Tyson Foods Inc. says it will install metal detecting devices to ensure product safety following a recall of nearly 12 million pounds of frozen, ready-to-eat chicken strips over consumer complaints of contamination.
“Our company is taking corrective action,” Barbara Masters, the company’s vice president of regulatory food policy, food and agriculture, told MarketWatch. “We have discontinued use of the specific equipment believed to be associated with the metal fragments, and we will be installing metal-detecting X-ray machinery to replace the plant’s existing metal-detection system.”
The recall announced on Saturday expanded on one already issued in March, which affected an initial 69,000 pounds of ready-to-eat chicken products. The announcement comes after the USDA Food Safety and Inspection Service received two additional consumer complaints of extraneous material in the product, tallying six total reports and three oral injuries related to the recall.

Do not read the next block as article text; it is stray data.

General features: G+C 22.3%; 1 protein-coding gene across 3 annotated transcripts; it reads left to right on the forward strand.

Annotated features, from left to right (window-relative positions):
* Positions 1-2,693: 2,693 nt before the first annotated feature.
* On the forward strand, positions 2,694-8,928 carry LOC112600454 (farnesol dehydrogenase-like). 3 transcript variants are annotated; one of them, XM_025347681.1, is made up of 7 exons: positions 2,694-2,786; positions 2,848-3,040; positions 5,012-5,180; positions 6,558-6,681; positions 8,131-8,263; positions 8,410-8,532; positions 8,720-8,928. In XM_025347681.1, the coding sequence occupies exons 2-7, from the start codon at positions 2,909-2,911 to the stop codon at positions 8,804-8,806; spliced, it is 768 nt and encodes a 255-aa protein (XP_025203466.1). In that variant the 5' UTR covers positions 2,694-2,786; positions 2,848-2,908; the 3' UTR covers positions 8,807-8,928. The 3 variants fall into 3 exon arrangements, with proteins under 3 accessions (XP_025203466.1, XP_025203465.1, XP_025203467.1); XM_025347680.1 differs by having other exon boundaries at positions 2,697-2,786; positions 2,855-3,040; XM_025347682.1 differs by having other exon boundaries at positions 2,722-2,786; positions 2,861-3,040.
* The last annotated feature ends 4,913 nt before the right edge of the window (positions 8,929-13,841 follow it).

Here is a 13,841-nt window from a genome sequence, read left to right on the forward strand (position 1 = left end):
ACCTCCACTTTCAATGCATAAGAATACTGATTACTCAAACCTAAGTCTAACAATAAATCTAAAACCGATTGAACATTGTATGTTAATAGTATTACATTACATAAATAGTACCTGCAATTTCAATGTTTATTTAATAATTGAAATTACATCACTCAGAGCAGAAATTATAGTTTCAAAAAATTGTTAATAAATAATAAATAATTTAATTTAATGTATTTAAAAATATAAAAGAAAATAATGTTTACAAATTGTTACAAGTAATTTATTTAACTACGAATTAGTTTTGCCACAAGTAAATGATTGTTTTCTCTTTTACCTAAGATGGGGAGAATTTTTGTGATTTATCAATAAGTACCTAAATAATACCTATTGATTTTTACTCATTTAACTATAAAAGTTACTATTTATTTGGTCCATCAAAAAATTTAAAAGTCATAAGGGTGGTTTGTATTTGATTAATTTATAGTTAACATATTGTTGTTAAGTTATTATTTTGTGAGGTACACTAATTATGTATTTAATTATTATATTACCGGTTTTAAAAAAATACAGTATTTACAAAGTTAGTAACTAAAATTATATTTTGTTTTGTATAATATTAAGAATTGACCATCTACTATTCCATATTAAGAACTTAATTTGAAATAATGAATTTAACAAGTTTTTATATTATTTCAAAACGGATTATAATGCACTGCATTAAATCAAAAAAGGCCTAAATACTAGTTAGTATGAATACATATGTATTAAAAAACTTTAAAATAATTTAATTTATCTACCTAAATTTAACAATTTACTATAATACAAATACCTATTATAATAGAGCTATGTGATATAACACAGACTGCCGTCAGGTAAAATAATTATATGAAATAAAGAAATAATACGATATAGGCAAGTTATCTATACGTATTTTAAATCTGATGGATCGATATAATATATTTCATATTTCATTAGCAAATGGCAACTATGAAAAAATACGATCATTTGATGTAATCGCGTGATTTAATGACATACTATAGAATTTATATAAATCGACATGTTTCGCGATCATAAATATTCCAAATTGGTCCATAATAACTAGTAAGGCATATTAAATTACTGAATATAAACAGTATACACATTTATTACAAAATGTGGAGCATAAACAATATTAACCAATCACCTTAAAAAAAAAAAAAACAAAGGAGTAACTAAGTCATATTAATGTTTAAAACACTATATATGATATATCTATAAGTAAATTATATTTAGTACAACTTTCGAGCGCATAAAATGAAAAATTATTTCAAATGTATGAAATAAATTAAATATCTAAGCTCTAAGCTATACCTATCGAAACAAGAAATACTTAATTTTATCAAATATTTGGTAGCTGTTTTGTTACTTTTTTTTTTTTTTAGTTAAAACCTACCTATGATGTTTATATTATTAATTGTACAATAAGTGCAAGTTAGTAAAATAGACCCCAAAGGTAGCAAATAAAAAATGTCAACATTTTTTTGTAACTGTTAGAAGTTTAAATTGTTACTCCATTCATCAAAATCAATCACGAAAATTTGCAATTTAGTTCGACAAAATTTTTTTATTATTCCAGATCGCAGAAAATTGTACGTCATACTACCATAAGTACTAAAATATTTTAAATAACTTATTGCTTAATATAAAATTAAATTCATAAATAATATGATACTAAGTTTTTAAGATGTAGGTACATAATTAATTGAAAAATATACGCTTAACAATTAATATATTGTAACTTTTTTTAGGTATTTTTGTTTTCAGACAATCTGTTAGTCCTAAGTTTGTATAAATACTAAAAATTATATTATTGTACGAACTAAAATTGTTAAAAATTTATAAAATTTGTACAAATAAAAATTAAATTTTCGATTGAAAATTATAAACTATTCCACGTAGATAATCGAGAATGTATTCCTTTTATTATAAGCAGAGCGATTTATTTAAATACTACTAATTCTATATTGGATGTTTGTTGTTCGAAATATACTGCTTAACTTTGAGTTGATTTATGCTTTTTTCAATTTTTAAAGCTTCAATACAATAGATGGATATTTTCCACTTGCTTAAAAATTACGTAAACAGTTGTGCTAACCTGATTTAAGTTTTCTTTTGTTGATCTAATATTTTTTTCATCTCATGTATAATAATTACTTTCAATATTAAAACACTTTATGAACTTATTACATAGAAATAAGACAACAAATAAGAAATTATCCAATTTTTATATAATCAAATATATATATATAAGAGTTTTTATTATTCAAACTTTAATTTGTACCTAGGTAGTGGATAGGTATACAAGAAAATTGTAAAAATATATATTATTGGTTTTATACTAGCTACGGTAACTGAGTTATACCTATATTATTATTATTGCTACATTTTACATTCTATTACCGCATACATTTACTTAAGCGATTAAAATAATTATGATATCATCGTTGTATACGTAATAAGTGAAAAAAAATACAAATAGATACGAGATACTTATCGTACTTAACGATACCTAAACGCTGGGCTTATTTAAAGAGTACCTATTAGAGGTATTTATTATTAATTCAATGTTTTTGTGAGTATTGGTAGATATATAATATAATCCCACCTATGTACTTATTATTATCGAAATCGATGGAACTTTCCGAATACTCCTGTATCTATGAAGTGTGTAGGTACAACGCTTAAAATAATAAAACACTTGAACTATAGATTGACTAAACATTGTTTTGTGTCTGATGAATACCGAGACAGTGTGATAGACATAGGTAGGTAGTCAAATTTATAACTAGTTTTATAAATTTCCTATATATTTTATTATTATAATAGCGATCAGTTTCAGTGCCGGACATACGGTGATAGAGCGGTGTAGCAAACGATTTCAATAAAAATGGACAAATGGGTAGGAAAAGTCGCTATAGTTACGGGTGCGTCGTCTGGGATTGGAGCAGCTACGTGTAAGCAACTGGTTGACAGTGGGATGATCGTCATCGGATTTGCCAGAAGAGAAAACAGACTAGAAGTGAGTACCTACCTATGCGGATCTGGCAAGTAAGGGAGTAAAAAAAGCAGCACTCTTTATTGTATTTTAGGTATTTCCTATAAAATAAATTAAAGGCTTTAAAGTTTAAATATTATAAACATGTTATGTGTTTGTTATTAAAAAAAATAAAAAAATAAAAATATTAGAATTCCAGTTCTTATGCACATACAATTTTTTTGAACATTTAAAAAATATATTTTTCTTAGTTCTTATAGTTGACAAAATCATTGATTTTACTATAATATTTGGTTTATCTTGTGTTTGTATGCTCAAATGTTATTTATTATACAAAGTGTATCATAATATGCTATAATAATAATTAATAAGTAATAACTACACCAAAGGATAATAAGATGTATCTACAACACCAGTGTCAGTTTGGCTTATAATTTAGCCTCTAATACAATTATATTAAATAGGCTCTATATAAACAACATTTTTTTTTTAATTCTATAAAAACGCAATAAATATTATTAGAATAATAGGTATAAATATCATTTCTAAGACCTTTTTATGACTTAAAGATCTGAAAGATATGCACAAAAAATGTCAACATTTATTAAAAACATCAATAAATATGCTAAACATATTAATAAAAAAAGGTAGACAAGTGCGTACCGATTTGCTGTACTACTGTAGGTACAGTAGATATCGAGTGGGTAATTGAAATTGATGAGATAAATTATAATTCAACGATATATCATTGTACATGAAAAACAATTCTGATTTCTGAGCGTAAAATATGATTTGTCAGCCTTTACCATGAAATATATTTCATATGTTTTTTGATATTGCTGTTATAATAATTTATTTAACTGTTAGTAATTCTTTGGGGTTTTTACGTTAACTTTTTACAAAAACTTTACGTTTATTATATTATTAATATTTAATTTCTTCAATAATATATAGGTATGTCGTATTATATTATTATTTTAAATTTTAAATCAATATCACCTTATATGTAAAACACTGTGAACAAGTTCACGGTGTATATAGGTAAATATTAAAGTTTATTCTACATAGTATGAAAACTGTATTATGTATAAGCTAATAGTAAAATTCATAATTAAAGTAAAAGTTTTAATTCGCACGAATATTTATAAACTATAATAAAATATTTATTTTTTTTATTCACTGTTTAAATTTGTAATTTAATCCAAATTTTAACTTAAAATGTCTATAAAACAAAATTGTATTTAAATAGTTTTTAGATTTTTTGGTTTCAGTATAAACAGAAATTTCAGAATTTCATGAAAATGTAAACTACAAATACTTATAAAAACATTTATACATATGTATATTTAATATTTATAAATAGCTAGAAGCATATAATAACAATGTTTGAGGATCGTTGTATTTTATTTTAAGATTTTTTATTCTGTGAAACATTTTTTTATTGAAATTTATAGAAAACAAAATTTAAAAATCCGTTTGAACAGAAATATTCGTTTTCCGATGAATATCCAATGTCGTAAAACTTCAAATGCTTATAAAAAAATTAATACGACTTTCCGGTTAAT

“Consumers expect that the food they eat is safe,” Masters told MarketWatch. “In their best interest and in an abundance of caution we’re taking quick and decisive action to expand this recall.”
Affected items were produced from Oct. 1, 2018 through March 8 and have “Use by Dates” of Oct. 1, 2019 through March 7, 2020. The products were shipped to retailers nationwide. Earlier this year the company pulled about 36,000 pounds of chicken nuggets after consumers complained of finding rubber in the products.
“It is unacceptable to Tyson Foods that any product might not meet our standards,” Masters said.